- These practices amount to looting of India's future, said Mr Patel
- RBI has in place asset quality review of banks
- RBI to persist with endeavours in cleaning banking space, he added
Here are 10 things you should know about what Mr Patel said:
“I have chosen to speak today to convey that we at the Reserve Bank of India also feel the anger, hurt and pain at the banking sector frauds and irregularities," said Mr Patel, according to a report by news agency Press Trust of India (PTI).
Invoking mythology, he said RBI has undertaken the cleaning up of the country's credit culture as the Mandara mount or the churning rod in the Amrit Manthan or the Samudra Manthan of the modern day Indian economy. Until the churn is complete and the nectar of stability safely secured for the country's future, someone must consume the poison that emanates along the way, he said.
"If we need to face the brickbats and be the Neelakantha consuming this poison, we will do so as our duty; we will persist with our endeavours and get better with each trial and tribulation along the way," the Governor said.
Mr Patel said RBI has in place asset quality review of banks and "we are doing all we can to break this unholy nexus".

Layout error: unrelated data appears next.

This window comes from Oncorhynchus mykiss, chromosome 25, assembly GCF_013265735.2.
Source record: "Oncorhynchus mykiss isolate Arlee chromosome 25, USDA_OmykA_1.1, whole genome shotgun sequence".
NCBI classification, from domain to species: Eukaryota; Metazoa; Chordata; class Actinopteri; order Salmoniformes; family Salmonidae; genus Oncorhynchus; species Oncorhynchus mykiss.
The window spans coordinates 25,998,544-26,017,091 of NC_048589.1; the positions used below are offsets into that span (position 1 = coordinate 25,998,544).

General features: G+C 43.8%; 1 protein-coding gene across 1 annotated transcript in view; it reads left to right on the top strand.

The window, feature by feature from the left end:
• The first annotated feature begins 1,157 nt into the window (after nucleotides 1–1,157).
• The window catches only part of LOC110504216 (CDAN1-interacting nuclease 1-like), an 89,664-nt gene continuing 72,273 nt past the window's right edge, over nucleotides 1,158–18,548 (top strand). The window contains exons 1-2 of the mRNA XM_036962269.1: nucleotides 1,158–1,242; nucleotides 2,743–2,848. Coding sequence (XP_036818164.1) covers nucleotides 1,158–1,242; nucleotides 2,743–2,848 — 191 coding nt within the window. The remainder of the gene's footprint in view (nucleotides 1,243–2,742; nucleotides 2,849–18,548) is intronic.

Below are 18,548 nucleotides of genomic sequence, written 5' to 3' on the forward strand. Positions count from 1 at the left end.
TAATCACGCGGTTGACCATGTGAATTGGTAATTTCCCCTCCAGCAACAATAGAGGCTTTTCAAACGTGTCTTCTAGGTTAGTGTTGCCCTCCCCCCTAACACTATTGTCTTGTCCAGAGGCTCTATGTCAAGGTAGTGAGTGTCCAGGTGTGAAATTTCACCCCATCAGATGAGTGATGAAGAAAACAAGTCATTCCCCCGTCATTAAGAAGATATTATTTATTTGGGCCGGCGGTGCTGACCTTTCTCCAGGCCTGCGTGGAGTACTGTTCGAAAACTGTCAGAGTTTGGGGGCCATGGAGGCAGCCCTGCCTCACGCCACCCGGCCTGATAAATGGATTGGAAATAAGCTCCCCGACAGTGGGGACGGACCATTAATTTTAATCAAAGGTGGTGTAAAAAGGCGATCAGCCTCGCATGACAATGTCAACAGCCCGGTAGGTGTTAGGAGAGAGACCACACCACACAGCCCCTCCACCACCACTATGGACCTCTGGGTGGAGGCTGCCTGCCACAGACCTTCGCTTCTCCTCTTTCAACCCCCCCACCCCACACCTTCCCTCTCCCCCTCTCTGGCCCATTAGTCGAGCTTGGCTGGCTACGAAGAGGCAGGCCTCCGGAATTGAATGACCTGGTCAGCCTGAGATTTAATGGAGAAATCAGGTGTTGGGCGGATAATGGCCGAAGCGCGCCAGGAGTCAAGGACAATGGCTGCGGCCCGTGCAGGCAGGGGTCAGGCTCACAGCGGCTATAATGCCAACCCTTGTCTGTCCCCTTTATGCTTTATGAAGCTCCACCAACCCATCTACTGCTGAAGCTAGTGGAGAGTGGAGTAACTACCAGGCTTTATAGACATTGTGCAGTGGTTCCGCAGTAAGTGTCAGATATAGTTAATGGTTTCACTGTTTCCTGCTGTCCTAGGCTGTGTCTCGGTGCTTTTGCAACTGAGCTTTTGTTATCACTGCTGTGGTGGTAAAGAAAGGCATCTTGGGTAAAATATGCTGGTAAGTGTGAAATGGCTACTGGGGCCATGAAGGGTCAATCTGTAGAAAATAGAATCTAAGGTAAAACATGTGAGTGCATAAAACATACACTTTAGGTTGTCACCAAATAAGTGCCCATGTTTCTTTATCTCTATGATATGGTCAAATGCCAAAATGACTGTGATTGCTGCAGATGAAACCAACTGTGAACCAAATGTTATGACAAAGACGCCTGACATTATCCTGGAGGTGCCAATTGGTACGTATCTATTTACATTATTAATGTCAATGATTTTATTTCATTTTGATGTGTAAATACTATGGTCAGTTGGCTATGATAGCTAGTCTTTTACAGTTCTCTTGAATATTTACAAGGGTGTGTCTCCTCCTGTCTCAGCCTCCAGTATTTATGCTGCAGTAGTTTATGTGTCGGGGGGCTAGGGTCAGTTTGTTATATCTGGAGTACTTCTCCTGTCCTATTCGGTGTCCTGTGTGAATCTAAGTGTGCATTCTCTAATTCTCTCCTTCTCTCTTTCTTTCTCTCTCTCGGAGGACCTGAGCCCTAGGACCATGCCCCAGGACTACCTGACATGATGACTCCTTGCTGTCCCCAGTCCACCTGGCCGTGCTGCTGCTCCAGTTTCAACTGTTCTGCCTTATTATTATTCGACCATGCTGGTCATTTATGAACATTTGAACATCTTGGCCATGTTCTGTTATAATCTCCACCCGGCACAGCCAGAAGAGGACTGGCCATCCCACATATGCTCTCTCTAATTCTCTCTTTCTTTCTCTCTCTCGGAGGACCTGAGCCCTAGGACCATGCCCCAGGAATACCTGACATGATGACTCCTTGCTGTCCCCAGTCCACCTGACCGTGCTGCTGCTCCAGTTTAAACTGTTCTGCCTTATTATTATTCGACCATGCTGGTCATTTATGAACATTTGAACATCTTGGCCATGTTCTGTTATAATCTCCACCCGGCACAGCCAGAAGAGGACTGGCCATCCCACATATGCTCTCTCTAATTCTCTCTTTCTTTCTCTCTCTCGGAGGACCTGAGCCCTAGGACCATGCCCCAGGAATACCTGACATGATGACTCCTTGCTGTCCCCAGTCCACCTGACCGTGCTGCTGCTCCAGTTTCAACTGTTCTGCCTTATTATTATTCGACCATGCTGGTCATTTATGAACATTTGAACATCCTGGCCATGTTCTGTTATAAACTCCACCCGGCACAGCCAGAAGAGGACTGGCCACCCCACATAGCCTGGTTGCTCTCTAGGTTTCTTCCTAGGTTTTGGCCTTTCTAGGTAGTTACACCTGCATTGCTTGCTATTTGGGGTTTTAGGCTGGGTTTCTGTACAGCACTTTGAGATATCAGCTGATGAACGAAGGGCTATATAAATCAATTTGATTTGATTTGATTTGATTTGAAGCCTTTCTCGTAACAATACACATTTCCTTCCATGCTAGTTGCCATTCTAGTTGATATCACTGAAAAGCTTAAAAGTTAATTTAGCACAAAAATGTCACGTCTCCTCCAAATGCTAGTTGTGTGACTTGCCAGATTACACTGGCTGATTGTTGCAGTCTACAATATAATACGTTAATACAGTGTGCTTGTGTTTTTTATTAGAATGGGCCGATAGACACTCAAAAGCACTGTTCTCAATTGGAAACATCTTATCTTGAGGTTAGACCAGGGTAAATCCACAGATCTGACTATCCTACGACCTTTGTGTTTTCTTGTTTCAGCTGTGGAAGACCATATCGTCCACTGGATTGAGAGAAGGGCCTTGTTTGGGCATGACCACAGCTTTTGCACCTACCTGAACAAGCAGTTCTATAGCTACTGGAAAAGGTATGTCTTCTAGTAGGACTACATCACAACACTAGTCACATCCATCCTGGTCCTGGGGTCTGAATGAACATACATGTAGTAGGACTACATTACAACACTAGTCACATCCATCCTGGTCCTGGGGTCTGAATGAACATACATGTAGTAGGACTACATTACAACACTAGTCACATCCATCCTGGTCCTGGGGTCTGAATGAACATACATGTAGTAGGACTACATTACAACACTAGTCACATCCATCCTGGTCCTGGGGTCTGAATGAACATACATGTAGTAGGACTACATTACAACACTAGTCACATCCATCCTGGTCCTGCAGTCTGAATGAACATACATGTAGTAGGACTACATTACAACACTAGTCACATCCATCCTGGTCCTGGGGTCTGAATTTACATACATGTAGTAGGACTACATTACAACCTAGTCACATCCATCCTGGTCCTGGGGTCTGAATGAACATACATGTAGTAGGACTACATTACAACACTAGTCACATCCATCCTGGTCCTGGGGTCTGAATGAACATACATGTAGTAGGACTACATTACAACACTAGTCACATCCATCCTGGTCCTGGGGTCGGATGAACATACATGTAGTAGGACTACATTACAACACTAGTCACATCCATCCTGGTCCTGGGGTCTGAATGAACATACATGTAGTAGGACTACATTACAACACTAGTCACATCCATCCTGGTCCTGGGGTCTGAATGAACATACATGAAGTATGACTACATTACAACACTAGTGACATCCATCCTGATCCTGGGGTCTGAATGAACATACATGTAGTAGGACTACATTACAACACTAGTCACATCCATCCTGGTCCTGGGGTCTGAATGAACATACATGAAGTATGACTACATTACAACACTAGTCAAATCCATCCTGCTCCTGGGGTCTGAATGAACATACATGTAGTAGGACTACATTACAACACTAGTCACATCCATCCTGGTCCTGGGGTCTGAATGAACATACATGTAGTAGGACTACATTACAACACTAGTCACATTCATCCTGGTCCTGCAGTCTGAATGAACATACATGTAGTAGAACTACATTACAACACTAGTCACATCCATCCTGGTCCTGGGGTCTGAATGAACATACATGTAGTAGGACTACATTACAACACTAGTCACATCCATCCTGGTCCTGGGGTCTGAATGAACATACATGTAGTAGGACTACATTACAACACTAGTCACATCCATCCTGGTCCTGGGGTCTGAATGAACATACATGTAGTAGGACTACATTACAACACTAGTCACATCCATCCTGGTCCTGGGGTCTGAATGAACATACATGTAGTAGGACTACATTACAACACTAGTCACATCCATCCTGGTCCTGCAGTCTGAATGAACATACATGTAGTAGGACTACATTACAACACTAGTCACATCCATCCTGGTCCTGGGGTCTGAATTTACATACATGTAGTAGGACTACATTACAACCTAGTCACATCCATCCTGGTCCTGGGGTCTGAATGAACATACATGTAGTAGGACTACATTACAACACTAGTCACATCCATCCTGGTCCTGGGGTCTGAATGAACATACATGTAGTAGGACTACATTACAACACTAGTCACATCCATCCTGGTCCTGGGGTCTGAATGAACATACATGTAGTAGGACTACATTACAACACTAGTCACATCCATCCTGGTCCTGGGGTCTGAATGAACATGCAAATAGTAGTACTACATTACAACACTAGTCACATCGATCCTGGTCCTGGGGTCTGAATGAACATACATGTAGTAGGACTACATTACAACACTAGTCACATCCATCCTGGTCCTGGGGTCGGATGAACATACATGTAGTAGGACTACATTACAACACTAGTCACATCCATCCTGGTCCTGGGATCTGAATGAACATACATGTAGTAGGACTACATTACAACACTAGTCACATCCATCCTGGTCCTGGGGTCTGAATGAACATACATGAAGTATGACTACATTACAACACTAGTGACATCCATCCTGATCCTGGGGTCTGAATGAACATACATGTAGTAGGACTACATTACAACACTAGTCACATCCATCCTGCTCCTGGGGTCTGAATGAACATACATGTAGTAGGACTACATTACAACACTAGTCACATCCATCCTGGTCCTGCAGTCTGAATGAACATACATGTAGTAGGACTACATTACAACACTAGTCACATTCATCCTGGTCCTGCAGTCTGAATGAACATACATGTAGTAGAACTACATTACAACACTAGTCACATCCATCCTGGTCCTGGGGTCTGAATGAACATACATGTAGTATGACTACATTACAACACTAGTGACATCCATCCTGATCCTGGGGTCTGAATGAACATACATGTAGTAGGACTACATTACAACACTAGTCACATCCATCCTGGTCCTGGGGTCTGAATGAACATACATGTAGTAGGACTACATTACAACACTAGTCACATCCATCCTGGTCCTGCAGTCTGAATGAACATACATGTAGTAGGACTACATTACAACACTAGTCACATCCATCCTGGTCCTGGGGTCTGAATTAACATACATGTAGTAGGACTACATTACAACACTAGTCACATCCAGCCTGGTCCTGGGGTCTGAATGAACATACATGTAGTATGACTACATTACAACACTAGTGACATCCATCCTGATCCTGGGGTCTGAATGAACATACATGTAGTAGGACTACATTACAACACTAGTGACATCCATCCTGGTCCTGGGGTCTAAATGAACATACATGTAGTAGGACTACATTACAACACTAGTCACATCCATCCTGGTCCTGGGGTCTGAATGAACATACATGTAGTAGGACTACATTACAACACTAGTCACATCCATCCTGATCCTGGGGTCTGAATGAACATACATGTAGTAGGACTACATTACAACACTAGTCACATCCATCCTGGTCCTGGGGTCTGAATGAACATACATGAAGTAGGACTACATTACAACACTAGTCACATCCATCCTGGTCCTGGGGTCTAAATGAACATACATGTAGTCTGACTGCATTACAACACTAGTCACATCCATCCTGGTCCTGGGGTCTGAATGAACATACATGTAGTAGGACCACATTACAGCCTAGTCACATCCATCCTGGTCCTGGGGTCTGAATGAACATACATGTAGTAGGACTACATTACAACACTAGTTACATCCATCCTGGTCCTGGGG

“In plain simple English, these practices amount to a looting of our country's future by some in the business community, in cahoots with some lenders," he added.
He made a pitch for "making banking regulatory powers neutral to bank ownership and levelling the playing field between public sector and private sector banks".
The Governor launched an indirect broadside against the government, which has been critical of the role of the regulator and auditors in failing to spot the huge alleged scam.
Mr Patel said there were numerous limitations in the RBI's powers over state-run lenders, such as its inability to remove directors, replace management, push through a merger or initiate liquidation.
Noting that "success has many fathers; failures none", the Governor said there has been the usual blame game, passing the buck, and a tonne of honking, mostly short-term and knee-jerk reactions.
PNB has been in the eye of a storm after it revealed that jewellers Nirav Modi and his uncle, Mehul Choksi colluded with some of its employees to secure credit from overseas branches of Indian banks using fraudulently issued guarantees largely in the form of letters of undertaking. (With Agency Inputs)